Torii CEO Uri Haramati has announced that his company, which offers a platform for software-as-a-service (SaaS) management, was able to secure $3.5 million in a successful seed round.
Haramati spoke publicly for the first time about the round during his presentation at the Collision Conference in Toronto. Part of the “Breakout Startups” session on Tuesday morning, Torii was featured alongside additional exciting tech ventures handpicked by leading investors. Other SaaS companies that appeared included collaboration platform Hugo and voice app design platform Voiceflow.
With Collision being one of North America’s top technology conferences, the segment comes as a welcome development for the SaaS space as it affirms that investors are warming up to SaaS once again.
Torii offers a management solution that makes SaaS use more visible to administrators by automatically discovering SaaS applications being used within a company’s network. The platform also allows It managers to oversee access to applications through onboarding and offboarding features.
The round was led by Silicon Valley venture fund Uncork Capital and also involved Global Founders Capital and Entrée Capital. The fresh capital raised is set to bolster Torii’s efforts to integrate better mechanisms for workflow automation. The company also looks to allocate more funding to its US-based commercial activities.
Renewed Interest in SaaS
We’ve also seen some significant acquisitions of SaaS companies in the IT space so far this year. Disaster recovery service CloudEndure was acquired by Amazon.com, Inc. (NASDAQ: AMZN) for $200 million. Apptio also recently announced its acquisition of Cloudability, its third purchase in just two years.
Torii’s successful seed round only affirms the trend. The participation of a top funds like Uncork Capital, which is among the most respected VC shops in Silicon Valley, underscores that opportunities are truly present in the space.
“We chose to invest in Torii because we loved the team, the product, the early traction, and the market,” said Andy McLoughlin of Uncork Capital, whose firm’s portfolio includes big tech company names like SendGrid, About.me, Bitly, Fitbit, Eventbrite and Mint. “The three founders are experienced tech innovators – they bring valuable experience working in high growth businesses, coupled with developing consumer products.”
SaaS Continues to See Booming Adoption
According to Gartner, public cloud adoption is expected to continue its upward trajectory. By 2022, the total market for public cloud services is set to hit $331.2 billion worldwide. SaaS is expected to account for over 43 percent of the market, contributing $143.7 billion in revenue.
Consumers and line-of-business users are also shifting many of their daily activities to online and mobile, prompting businesses to aggressively digitize their processes. This widespread digital transformation of businesses is greatly contributing to cloud and SaaS growth. By 2020, 41 percent of workloads are set to run on public cloud platforms.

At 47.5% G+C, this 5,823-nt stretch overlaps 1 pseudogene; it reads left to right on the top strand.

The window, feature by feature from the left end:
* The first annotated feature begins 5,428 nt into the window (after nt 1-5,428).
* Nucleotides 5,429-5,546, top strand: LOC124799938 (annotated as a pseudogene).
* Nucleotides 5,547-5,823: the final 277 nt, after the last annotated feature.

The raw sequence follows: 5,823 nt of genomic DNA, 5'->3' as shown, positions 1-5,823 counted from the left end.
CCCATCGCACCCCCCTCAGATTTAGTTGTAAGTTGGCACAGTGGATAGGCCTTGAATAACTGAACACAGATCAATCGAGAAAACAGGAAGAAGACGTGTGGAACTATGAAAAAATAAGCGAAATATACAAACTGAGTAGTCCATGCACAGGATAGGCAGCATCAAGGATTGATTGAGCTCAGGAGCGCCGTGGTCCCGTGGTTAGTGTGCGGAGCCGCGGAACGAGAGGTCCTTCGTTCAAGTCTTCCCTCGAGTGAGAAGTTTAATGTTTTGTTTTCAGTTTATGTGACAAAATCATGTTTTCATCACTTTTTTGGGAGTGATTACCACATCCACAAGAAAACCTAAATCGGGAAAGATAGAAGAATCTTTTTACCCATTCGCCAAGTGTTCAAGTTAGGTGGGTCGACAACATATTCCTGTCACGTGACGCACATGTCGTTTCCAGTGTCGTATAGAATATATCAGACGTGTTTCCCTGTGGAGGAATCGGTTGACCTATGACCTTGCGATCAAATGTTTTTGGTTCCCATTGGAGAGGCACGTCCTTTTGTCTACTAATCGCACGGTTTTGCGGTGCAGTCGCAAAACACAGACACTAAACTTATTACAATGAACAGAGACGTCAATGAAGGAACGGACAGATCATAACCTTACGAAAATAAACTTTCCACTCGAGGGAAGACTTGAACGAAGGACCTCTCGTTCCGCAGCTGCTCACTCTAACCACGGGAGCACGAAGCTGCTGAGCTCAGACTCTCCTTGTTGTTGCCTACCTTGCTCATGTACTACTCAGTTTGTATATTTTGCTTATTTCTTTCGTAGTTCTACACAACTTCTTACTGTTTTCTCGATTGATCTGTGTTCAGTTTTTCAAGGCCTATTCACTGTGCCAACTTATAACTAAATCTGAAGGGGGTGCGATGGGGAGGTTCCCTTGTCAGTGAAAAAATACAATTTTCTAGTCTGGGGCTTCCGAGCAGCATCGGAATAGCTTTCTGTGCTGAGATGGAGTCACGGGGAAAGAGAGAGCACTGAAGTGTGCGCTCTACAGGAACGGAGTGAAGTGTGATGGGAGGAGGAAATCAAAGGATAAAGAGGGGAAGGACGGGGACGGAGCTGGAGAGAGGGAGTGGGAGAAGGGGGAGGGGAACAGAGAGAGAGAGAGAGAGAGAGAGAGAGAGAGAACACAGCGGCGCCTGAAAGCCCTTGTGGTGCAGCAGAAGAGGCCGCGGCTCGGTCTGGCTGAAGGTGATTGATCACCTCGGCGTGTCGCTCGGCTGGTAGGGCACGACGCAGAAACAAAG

SaaS applications are distributed as browser-based app experiences, which has made technology once only accessible to enterprises more accessible to smaller operations and individual users.
Departments can now fit software acquisition to be part of their own operating expenses. This has also shortened the time across decision, purchasing, and implementation. As such, IT decision makers are now likely to prefer SaaS solutions over conventional licensed software.
Addressing Demand for Better Management
Rising SaaS adoption, however, has created new challenges for organizations to overcome. It has caused “shadow IT” – the use of devices and applications that are undisclosed to the IT department – to grow unchecked within organizations.
Shadow IT can introduce various risks for companies, top among which are cybersecurity threats. The use of poorly secured applications exposes them to possible hacks and data breaches. Should their data be stolen through these unsecure third parties, not only are they looking at the cost of data loss, but they can also face fines and penalties for non-compliance with privacy regulations.
Shadow IT can also result in unnecessary spending from redundant subscriptions. Poor integration mechanisms across these applications can also result in data silos which can degrade data integrity and disrupt workflows.
IT teams need to stay on top of all applications and subscriptions running within their respective organizations. These concerns only contribute to the growing demand for effective management tools specifically designed for SaaS, which represents a major opportunity for providers to offer solutions that address these issues.
“Companies can no longer afford to grant third-party tools access to their databases without knowing for sure that sensitive information won’t be vulnerable to interception or sold to the highest bidder,” Torii CEO Haramati said. “As part of their security mandates, IT leaders need to make sure that all software products in use at their companies are mapped, tracked and vetted.”
Investors and startups would do well recognizing that offering services that are integral and supportive of SaaS adoption appear to be a solid premise for success.
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